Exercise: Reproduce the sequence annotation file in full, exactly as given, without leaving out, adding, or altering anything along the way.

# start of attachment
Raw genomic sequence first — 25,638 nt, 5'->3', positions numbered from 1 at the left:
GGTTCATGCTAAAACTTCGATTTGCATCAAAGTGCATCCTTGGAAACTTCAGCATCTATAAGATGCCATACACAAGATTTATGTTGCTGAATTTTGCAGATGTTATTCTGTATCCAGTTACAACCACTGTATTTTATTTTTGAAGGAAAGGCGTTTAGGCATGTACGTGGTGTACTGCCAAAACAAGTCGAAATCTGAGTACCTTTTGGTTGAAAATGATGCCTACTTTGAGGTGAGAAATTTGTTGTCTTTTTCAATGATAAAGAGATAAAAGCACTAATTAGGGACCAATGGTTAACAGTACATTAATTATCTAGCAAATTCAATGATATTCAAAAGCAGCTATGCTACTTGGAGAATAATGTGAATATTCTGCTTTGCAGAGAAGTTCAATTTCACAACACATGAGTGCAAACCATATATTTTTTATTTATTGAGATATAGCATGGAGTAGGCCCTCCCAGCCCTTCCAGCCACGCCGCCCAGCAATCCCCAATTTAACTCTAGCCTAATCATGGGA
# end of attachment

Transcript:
Raw genomic sequence first — 25,638 nt, 5'->3', positions numbered from 1 at the left:
GGTTCATGCTAAAACTTCGATTTGCATCAAAGTGCATCCTTGGAAACTTCAGCATCTATAAGATGCCATACACAAGATTTATGTTGCTGAATTTTGCAGATGTTATTCTGTATCCAGTTACAACCACTGTATTTTATTTTTGAAGGAAAGGCGTTTAGGCATGTACGTGGTGTACTGCCAAAACAAGTCGAAATCTGAGTACCTTTTGGTTGAAAATGATGCCTACTTTGAGGTGAGAAATTTGTTGTCTTTTTCAATGATAAAGAGATAAAAGCACTAATTAGGGACCAATGGTTAACAGTACATTAATTATCTAGCAAATTCAATGATATTCAAAAGCAGCTATGCTACTTGGAGAATAATGTGAATATTCTGCTTTGCAGAGAAGTTCAATTTCACAACACATGAGTGCAAACCATATATTTTTTATTTATTGAGATATAGCATGGAGTAGGCCCTCCCAGCCCTTCCAGCCACGCCGCCCAGCAATCCCCAATTTAACTCTAGCCTAATCATGGGA